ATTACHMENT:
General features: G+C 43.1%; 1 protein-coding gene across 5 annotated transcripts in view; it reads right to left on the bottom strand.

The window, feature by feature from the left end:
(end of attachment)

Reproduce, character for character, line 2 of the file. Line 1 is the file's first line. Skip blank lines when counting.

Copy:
The window, feature by feature from the left end: